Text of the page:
by Jessica Carreras
Plans are in full swing for the Oct. 11 National Equality March on Washington, D.C., and local activists in Michigan are beginning to develop arrangements to take around 100 Michiganders to the capitol for the historic event.
National Equality Marches have been held in 1979, 1987, 1993 and 2000 and have drawn from 75,000 people (at the first march) to up to an estimated one million in 1993. This year’s event, first announced this spring by longtime activist Cleve Jones, will be held in conjunction with National Coming Out Day. Unlike previous marches, which listed specific rights LGBT people were asking for, this march simply demands “full equality for all LGBT people in all matters governed by civil law in all 50 states. Now.”
The Michigan Democratic Party’s LGBT Caucus is planning to take two busses to the march with up to 100 people. The tentative plans are to leave at 10 p.m. Oct. 9 from a yet-to-be-determined location in Ann Arbor and return from D.C. around 8 p.m. Oct. 11.
Caucus organizer Duane Breijak said other details, such as the cost of travel and hotel arrangements, are still being worked out. “We’ll have the official price for our tickets set Sept. 1 because we need to get donations and see how much we think we can fundraise before we set a specific price for tickets,” Breijak said.
$10,000 raised would cover the entire bussing of people, but Breijak said that may not be possible. “That would be our ultimate goal, but right now we’re looking at probably between $50-70 a ticket,” he said.
Spots on the busses are first-come, first-serve, and Breijak said the group thinks there will be no problem filling the 100 or so seats. Getting a third bus “would depend on how much we can raise.” A bus ticket without help from LGBT Caucus funding is about $120.
None of the possible prices listed by Breijak include room and board, although the caucus currently has 30 beds set aside at the William Penn House in D.C. and plans to arrange for more rooms. “A lot of us already know people out there that we’re going to stay with,” he explained. “But for everybody else, we want to make sure they have a couple of options.”
Updates on arrangements for the trip will be posted on the LGBT Caucus Web site at http://www.mdplgbt.org.
The grassroots approach
Like many national LGBT organizations, Michigan non-profits are not discouraging people from attending the march – but they’re not helping with planning or funding, either.
Neither Michigan Equality nor the Triangle Foundation plans to help send people to the march, although members from each organization are expected to attend. “Michigan Equality currently is sort of short on funds and Triangle, well, the MDP LGBT Caucus and Triangle don’t communicate on a lot of things,” explained west Michigan activist Adam Taylor, who is helping with the planning. “As far as I know, no one else statewide is planning anything. (The LGBT Caucus is) the only one we know of.”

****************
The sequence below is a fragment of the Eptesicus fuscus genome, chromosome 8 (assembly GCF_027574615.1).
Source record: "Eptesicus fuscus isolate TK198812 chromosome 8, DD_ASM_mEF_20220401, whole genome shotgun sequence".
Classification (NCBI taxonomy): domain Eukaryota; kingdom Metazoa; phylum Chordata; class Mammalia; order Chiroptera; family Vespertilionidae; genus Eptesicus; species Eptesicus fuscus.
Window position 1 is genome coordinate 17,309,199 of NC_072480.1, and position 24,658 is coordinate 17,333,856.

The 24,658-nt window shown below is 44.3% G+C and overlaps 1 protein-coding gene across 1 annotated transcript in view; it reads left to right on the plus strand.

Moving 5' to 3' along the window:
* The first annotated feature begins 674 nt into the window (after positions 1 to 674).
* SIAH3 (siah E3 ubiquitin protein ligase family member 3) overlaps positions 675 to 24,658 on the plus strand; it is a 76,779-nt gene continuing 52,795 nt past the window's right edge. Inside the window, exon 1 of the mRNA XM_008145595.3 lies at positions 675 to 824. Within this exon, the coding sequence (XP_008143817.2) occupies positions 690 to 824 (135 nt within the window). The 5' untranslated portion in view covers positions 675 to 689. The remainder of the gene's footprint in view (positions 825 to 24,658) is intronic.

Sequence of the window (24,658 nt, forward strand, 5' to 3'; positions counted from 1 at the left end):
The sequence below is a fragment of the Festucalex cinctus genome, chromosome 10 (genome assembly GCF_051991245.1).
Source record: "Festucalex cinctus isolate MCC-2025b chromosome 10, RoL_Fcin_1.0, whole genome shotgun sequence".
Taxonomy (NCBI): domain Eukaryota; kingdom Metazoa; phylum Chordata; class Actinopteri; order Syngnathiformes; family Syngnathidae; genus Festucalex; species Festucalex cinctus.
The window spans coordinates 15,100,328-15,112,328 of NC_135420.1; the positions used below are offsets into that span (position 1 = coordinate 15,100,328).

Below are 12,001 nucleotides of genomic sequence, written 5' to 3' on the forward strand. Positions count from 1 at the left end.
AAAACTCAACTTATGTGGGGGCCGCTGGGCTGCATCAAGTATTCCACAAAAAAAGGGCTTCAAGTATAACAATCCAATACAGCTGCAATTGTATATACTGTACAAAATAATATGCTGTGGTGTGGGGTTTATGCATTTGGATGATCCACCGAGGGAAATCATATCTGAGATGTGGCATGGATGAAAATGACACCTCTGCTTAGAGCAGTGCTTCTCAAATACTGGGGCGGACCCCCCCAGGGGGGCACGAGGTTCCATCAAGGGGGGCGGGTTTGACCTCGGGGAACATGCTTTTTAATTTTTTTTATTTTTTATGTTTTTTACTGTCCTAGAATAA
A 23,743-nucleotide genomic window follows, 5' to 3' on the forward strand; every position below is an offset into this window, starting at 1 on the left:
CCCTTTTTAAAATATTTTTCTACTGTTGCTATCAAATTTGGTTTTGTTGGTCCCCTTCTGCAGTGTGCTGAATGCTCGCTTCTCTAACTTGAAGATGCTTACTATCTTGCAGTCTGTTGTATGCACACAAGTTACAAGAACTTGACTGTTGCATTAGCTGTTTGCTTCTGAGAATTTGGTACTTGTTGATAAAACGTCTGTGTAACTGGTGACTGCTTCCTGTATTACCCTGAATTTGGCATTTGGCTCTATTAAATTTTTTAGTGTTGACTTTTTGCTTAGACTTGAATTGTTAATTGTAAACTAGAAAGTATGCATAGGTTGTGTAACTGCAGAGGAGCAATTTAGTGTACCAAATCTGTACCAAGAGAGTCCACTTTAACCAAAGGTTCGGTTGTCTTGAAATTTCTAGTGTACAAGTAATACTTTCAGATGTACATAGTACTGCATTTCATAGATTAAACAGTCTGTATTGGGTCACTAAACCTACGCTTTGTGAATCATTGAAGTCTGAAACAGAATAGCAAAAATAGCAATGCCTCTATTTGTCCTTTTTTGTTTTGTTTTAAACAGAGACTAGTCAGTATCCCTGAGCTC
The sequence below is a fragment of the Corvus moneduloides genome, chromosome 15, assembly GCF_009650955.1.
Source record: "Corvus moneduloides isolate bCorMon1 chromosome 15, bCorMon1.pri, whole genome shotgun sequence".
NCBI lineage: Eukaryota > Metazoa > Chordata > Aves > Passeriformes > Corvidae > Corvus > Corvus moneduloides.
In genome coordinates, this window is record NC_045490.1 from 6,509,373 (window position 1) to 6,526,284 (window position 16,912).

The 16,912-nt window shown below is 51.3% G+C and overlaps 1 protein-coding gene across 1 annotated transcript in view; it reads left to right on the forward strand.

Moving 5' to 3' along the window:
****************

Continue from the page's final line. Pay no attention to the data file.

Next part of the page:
Triangle Foundation Executive Director Alicia Skillman released a statement on the march encouraging activists to focus efforts on local action – but to attend the march if they wish to.
“We will not actually oppose the march – we do understand the importance of such an event to activists and we think all activism is a good thing,” the statement read. “But instead, we will encourage activists to take specific actions in Maine, in Kalamazoo, and in their own states.
“So if there are people who want to attend we will let them know about the Democratic LGBT Caucus (planned trip),” Skillman added, “but also ask them come back home ready to work in Kalamazoo.”
Indeed, this March on Washington appears to be largely driven by grassroots activism, including large numbers of participants across the U.S. coming from advocate groups like One Struggle, One Fight and Join The Impact, the group that staged the protests against California’s Proposition 8.
Many dissidents fear that the detachment from national LGBT groups will hurt both the organization of the event and the turnout. Huffington Post blogger Bil Browning even wrote a column titled “10 Reasons Why a LGBT March on Washington is a Bad Idea.”
But activists like Taylor don’t see the grassroots base as a problem. Any people showing up, he said, would be a success. “If we have 50 people show up from Michigan saying, ‘We want to know why you’re not voting on this,’ that’s a large constituency of people showing up at once from outside of your region showing up to your national office,” he said, referring to the idea that out-of-state activists could meet with their legislators while in D.C. “That’s a powerful voice, followed the next day by possibly tens of thousands to hundreds of thousands of GLBT people from across the country (at the march).”
Moreover, Taylor disagreed with the idea that the effort would take focus away from local actions – a point brought up by many naysayers. “I’m sure that we will take some people’s attention away (from local matters), but … there are still going be some National Coming Out Day events that weekend, so we’re not at all stealing,” he said.
“When 100 constituents show up in D.C. from out of state, those people have taken time out of their lives to travel that far on their incomes with this recession to voice their opinion,” he added. “It’s going to be a very loud voice that you need to pay attention to the grassroots level at your home.”
To learn more about the National Equality March on Washington, D.C., visit http://equalityacrossamerica.org.